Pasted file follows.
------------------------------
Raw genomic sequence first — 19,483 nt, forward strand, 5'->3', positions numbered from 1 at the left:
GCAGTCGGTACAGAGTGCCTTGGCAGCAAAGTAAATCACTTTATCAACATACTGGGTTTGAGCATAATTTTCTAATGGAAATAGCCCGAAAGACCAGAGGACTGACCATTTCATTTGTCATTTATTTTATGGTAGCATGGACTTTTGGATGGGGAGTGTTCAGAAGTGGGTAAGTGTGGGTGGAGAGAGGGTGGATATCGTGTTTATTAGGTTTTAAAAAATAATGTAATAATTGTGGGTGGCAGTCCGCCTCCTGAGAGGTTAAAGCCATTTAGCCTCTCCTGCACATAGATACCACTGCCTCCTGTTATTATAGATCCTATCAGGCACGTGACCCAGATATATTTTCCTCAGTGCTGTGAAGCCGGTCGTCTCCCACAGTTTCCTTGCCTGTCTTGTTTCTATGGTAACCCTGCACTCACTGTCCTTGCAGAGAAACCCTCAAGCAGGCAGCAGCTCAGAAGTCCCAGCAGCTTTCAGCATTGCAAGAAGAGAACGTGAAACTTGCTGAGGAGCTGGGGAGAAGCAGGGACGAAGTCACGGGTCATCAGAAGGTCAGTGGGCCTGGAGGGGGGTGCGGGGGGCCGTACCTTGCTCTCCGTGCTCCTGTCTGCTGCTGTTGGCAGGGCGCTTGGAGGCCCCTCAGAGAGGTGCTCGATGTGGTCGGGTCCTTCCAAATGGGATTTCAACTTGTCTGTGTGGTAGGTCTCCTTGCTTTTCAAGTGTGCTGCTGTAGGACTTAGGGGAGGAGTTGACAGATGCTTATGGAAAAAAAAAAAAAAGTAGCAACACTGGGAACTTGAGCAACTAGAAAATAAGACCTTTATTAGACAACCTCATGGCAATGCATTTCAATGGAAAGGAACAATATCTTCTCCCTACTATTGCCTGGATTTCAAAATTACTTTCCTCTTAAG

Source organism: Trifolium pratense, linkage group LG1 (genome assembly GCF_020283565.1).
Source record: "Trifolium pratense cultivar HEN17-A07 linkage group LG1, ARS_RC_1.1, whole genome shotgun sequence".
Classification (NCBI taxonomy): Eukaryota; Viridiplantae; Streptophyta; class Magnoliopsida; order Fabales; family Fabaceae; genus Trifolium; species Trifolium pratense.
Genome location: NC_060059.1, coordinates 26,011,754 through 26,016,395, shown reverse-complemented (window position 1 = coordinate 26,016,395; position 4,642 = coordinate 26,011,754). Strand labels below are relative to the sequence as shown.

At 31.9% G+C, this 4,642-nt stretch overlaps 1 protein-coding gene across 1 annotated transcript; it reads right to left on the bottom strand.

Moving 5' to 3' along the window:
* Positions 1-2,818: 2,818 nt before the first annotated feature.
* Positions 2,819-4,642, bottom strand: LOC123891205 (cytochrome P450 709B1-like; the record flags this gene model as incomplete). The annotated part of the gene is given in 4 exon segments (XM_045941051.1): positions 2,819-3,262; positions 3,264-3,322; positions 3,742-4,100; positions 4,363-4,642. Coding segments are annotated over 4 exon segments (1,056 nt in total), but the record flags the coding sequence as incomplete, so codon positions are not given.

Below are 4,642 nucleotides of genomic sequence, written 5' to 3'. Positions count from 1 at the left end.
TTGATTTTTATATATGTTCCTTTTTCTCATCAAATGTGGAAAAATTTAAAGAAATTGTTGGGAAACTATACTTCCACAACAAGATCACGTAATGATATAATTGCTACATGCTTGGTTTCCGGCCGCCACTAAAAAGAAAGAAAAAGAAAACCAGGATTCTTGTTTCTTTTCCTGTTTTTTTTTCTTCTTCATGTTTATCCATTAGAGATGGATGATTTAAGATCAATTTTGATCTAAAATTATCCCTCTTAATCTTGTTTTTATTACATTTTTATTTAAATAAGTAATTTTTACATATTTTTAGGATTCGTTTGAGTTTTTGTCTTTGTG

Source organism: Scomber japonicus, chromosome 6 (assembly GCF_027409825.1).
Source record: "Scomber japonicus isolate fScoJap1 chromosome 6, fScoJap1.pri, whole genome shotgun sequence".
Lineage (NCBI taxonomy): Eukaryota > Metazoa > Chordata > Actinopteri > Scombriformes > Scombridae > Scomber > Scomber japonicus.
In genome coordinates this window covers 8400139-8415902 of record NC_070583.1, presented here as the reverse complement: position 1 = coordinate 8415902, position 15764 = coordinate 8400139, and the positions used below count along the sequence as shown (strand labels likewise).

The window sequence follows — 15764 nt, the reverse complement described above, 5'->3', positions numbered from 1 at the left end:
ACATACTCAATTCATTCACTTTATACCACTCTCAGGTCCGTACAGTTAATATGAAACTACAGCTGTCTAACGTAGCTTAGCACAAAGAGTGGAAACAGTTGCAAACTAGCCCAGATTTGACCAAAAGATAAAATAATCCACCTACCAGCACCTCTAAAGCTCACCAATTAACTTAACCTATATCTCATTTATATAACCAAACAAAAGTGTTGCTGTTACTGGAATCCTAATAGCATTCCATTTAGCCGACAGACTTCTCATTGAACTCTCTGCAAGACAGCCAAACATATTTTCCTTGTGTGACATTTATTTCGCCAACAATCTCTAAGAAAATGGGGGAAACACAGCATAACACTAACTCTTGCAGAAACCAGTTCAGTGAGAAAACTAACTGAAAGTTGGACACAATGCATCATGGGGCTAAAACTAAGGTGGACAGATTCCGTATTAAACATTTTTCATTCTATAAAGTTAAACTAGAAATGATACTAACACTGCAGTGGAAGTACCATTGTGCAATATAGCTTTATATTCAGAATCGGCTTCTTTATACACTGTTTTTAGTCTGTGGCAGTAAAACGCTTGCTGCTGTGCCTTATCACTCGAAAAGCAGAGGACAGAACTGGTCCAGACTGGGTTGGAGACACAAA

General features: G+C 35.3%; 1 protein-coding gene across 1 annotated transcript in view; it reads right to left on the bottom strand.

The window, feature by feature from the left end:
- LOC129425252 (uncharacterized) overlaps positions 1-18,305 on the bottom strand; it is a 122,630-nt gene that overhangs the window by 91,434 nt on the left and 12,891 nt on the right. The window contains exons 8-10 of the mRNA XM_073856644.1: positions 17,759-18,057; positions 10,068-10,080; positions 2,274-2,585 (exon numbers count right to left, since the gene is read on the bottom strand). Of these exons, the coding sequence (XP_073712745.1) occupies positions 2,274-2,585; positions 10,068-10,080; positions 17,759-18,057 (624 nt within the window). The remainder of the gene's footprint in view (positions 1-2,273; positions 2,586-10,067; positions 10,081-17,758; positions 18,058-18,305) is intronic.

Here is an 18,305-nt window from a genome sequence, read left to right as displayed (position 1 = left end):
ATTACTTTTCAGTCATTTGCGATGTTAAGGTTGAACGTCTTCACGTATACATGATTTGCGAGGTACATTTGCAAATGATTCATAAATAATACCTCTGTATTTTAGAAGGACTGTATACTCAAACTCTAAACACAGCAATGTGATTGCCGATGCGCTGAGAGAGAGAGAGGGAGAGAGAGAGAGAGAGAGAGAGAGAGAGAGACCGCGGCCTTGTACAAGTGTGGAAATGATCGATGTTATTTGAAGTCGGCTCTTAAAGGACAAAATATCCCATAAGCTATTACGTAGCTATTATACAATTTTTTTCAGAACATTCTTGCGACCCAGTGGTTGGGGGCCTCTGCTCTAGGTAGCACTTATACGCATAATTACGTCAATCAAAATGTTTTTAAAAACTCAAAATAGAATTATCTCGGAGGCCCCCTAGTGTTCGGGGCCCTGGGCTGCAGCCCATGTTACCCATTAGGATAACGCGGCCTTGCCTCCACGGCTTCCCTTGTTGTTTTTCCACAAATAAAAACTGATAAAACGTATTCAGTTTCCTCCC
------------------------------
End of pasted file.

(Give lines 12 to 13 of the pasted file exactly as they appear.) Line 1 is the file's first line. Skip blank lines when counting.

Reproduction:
TTGATTTTTATATATGTTCCTTTTTCTCATCAAATGTGGAAAAATTTAAAGAAATTGTTGGGAAACTATACTTCCACAACAAGATCACGTAATGATATAATTGCTACATGCTTGGTTTCCGGCCGCCACTAAAAAGAAAGAAAAAGAAAACCAGGATTCTTGTTTCTTTTCCTGTTTTTTTTTCTTCTTCATGTTTATCCATTAGAGATGGATGATTTAAGATCAATTTTGATCTAAAATTATCCCTCTTAATCTTGTTTTTATTACATTTTTATTTAAATAAGTAATTTTTACATATTTTTAGGATTCGTTTGAGTTTTTGTCTTTGTG

Source organism: Scomber japonicus, chromosome 6 (assembly GCF_027409825.1).